• Places that prepare meals on-site may be able to make better use of smaller amounts of produce. Most food banks already receive lots of potatoes and storing onions through the commodity system, and would prefer to receive other fresh veggies.

Since the gardeners maintaining the food bank plot are often volunteers, try to keep things low-maintenance:

  • Herbs and vegetables, such as greens, can be harvested over and over, saving you the work of planting and re-planting.
  • Some will even reseed themselves at the end of the season!
  • Growing just one or two crops means less work for gardeners and larger harvests for food banks.

When to harvest

Ideally, you would harvest and deliver produce the same day that the food bank will distribute it—many food banks would prefer to take donations before distribution begins so they have time to process everything. If that isn’t an option, it is necessary to find a way to store and keep produce fresh. Many P-Patches have a designated area in a shed where gardeners can drop off produce they would like to donate. This area often includes a scale and logbook, extra bags and boxes, and a cooler for storing highly perishable vegetables. Another great way to keep vegetables fresh is to keep them in buckets of cold water until they are ready to be delivered. Make sure to wash the produce well and keep it separated by type. Finally, don’t forget to label everything! Lettuce Link has a set of multilingual labels that gardeners can use (scroll to the bottom of the page).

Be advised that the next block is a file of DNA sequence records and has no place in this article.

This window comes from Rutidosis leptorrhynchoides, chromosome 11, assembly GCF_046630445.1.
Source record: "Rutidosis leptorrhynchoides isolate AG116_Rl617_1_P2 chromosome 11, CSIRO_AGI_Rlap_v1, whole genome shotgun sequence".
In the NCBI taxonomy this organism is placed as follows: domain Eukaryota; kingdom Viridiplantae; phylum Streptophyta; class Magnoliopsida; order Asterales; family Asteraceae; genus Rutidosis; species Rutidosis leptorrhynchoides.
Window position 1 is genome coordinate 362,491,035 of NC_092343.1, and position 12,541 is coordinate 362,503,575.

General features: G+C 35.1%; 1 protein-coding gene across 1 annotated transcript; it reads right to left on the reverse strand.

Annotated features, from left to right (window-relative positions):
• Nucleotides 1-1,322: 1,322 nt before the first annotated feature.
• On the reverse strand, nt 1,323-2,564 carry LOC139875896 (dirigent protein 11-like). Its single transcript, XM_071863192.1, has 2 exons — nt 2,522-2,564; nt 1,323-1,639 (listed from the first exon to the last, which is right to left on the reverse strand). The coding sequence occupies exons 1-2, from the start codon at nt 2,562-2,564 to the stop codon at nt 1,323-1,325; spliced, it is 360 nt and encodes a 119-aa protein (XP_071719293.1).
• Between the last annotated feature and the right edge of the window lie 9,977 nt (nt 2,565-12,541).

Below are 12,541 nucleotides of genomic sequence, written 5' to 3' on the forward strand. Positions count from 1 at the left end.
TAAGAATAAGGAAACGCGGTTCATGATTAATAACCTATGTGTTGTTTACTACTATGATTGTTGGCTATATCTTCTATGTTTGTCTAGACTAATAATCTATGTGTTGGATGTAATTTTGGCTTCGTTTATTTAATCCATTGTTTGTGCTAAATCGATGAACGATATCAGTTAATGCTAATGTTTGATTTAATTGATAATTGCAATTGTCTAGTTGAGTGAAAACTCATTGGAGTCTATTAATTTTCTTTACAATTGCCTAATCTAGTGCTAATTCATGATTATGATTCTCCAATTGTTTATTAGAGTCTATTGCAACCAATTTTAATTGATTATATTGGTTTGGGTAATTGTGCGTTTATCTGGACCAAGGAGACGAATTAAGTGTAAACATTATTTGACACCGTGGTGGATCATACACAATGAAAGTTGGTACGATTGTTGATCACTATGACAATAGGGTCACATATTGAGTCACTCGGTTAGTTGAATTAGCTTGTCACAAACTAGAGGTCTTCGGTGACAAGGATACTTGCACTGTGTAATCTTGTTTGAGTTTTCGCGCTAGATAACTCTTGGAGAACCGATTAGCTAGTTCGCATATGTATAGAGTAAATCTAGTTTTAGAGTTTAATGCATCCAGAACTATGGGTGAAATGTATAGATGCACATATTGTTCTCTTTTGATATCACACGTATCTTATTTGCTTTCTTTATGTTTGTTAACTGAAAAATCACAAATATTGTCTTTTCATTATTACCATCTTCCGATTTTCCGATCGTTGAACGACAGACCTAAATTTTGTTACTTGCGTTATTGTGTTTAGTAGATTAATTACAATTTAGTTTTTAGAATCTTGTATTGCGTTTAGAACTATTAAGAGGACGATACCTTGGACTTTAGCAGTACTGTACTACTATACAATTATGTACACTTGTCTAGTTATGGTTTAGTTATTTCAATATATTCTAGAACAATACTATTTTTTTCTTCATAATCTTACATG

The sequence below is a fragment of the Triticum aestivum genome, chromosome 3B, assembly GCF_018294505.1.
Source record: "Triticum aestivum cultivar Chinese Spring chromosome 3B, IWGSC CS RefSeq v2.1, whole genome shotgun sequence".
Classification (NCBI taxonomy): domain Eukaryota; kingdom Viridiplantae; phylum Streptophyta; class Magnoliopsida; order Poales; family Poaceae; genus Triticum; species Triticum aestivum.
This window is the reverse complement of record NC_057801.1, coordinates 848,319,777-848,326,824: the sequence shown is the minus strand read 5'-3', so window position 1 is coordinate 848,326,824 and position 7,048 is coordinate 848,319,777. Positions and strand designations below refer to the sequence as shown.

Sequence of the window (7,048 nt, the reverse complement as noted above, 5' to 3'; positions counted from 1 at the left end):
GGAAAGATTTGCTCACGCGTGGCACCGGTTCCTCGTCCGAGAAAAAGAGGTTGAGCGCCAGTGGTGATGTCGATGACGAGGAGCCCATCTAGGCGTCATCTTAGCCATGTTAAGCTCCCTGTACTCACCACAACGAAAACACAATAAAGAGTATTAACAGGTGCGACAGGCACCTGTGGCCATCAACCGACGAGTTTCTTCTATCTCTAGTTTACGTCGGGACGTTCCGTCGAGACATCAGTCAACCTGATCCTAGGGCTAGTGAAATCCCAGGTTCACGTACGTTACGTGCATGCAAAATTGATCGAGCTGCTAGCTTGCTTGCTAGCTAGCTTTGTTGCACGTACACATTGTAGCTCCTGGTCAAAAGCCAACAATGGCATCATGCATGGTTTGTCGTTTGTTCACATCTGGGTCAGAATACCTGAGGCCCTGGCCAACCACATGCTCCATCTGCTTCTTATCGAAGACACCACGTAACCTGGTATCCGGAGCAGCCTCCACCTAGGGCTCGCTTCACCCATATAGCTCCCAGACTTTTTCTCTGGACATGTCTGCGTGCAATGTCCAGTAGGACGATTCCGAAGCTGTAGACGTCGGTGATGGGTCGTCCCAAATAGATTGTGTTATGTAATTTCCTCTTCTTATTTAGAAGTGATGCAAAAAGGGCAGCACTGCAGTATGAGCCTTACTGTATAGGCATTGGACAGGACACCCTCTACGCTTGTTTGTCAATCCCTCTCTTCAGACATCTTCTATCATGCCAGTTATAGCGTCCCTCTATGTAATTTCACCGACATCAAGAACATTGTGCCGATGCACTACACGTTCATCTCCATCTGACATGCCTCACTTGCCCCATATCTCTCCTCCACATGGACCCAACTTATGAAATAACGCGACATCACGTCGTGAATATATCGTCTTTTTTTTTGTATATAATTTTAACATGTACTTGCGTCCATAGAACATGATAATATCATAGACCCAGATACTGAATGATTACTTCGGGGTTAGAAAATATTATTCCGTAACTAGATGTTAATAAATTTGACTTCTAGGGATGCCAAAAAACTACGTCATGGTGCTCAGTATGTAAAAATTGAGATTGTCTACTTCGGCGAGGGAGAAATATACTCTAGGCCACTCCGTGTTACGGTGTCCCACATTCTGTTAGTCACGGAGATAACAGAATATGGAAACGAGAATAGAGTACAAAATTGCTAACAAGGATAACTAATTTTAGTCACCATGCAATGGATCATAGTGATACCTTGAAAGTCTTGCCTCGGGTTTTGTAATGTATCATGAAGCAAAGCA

Where to donate

Ideally, you will be donating on a regular basis (whether it’s weekly, biweekly, or monthly) throughout the growing season. When you’re looking for a place to donate, choose somewhere that you can build a relationship with. Make sure that they are a good fit in terms what you’re able and willing to grow matching what they need, and that you’ll be able to come up with a delivery schedule that works for everyone.

How to get others involved

The more you integrate the idea of Growing & Giving into the culture of your garden, the more successful you’ll be in getting others involved! Here are some ideas:

  • Give new gardeners a Plant a Row sign and a packet of seeds along with their plot assignment.
  • Involve the food bank plot in every garden-wide work party.
  • Keep a running tally of how many pounds you’ve donated and let people know! Some gardens use a thermometer-style poster to display poundage, others challenge individual gardeners to make it into the “100+ club.”
  • Find a job for everyone—what can you delegate? Maybe not everyone can help with major work parties, but they may be able to deliver produce, water on off-days, grow starts, maintain tools, etc.
  • Look beyond the garden. Many of the most successful P-Patch Giving Gardens have dedicated volunteers who aren’t even plot holders. Reach out to the community or find a way to work with local schools or community organizations.
  • Tending to the Giving Garden can be a great way to learn about gardening. If you pitch it that way, you’ll have lots of eager volunteers who want to learn more!